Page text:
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Wednesday, February 22, 2017

Number 2014: Tarzan and Boy take a road trip

As a character in the Dell Comics version of Tarzan, Boy was a holdover from the Tarzan movies. Tarzan and Jane’s offspring, according to Edgar Rice Burroughs’ Son of Tarzan (1917) was Jack Clayton (also known as Korak the Killer). Quoting Wikipedia:

“In the Johnny Weissmuller Tarzan films, Korak was replaced by an adopted son called Boy (played by Johnny Sheffield). Tarzan and Jane never married in these films (they do in the books), and the substitution was made to avoid censorship. In the Dell comic books of the fifties, which combine material from the books and the films, Tarzan's son was also called Boy. When the Tarzan comics returned to a more faithful portrayal of Burroughs' characters in the early 1960s, Boy disappeared and Tarzan's son was called Korak, who went on to be featured in his own comic book.”

In “Tarzan Fulfills a Promise” from Tarzan’s Jungle Annual #1 (1952), Boy takes off with Tarzan for the City of Gold, Cathne. I notice they don’t tell Jane they are leaving, or where they are going. The poor woman must have been frantic!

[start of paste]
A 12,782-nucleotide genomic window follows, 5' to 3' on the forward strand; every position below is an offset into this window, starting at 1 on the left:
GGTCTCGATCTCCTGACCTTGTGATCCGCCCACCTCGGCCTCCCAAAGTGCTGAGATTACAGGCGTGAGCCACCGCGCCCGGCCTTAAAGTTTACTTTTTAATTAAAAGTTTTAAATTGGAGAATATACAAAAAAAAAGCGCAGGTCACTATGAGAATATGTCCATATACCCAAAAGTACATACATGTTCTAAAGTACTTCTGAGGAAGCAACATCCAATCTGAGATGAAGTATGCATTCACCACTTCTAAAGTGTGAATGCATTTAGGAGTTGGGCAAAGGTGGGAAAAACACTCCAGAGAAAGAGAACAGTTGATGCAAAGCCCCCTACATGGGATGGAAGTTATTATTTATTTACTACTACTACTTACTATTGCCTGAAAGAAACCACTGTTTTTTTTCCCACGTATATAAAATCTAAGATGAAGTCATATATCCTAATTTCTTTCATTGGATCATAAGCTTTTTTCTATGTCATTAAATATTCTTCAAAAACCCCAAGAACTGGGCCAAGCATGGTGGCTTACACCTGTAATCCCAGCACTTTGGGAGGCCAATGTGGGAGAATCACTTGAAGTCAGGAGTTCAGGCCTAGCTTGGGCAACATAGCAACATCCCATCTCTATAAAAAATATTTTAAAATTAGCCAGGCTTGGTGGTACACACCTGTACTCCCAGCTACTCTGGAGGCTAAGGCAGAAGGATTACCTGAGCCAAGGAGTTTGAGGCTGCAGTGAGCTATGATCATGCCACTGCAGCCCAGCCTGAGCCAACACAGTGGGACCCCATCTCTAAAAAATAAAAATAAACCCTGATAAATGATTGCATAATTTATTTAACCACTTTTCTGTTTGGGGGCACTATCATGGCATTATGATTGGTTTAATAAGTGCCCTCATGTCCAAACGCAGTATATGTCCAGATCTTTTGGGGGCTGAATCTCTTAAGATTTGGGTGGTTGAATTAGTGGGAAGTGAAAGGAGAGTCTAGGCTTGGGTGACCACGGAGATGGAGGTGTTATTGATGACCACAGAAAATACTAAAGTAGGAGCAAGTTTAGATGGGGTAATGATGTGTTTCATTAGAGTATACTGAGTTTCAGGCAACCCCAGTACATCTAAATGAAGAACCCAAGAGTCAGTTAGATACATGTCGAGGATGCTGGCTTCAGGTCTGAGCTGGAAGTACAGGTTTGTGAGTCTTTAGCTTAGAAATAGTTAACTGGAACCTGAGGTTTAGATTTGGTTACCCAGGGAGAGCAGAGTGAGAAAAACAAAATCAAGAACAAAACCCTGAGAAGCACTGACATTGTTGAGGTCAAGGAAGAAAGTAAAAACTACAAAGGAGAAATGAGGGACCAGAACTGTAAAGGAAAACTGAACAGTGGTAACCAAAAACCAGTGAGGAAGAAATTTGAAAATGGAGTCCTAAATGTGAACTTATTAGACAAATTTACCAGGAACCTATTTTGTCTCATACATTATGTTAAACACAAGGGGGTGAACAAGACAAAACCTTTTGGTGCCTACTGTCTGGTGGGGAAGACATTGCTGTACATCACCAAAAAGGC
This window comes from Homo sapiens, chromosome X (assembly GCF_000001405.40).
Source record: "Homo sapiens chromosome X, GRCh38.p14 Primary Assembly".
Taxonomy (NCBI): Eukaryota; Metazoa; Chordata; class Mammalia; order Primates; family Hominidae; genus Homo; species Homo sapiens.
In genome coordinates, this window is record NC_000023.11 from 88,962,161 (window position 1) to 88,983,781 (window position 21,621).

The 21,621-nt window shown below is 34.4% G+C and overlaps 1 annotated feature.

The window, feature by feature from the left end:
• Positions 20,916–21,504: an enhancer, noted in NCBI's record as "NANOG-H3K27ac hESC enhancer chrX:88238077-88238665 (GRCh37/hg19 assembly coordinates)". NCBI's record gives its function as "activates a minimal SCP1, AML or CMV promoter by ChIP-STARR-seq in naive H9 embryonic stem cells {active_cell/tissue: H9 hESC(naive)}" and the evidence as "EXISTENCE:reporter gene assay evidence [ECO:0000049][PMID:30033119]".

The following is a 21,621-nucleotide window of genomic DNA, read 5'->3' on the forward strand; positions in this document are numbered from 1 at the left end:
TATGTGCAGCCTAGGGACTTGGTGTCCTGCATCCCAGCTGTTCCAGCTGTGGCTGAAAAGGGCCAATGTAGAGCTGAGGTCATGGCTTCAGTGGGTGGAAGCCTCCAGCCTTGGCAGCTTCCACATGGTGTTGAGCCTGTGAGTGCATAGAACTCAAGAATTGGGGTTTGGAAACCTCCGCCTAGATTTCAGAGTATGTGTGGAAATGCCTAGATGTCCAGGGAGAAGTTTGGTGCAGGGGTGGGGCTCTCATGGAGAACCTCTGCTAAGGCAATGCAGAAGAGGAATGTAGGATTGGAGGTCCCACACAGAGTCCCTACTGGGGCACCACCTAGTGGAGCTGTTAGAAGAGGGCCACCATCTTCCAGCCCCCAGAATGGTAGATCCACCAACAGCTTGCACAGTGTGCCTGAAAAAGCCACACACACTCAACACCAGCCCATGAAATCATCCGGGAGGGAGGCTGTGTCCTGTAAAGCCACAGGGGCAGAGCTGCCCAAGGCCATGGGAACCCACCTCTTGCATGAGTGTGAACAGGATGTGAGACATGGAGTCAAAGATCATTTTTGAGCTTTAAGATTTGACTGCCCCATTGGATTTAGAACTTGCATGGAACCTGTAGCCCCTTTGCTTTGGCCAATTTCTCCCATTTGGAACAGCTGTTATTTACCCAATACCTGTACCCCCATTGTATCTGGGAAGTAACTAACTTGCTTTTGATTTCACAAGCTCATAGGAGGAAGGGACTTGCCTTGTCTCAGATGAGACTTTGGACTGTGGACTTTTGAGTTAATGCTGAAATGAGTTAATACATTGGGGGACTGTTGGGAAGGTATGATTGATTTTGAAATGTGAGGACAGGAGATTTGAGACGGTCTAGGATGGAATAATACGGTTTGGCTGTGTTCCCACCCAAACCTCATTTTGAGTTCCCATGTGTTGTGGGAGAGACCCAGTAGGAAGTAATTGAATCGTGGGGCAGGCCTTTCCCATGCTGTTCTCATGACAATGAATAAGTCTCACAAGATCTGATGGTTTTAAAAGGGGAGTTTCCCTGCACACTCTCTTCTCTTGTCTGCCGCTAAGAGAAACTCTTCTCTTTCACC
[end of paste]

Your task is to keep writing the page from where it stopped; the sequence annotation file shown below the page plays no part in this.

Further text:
Script by Gaylord Dubois, art by Jesse Marsh.

















4 comments:

darkmark said...

Boy didn't exactly disappear. In an ish of TARZAN contemporaneous with KORAK #1, Boy says that Tarzan should start calling him Korak. And in KORAK #1, Jane comments that Boy wants to be called Korak. So...there you go.

Neil Hansen said...

I must admit Jesse Marsh as a Tarzan artist is an acquired taste because one is not used to a Caniff style aimed at the Jungle Lord whom we all have previously associated with Foster, Hogarth, Kubert, Buscema and Manning. However, Marsh's compositions in terms of balance between the black areas areas and the white areas remind me of Hugo Pratt on Corto Maltese. His rendering of animals is also quite excellent. As a result, Tarzan fans should all take another look at Jesse Marsh.

Pappy said...

Darkmark, thanks. What I remember about Korak #1 was that I was glad he wasn't going to be called "Boy" anymore.

Pappy said...

Neil, as someone who has always liked the Caniff style, I appreciated Marsh's work. In retrospect it seems unusual that Dell would assign such a high profile and already popular character to a style much different than the newspaper comics. I assume, without really knowing, that Edgar Rice Burroughs, Inc., in licensing the character to Dell, would have had to have okayed Dell's choice to both write and draw the comic books.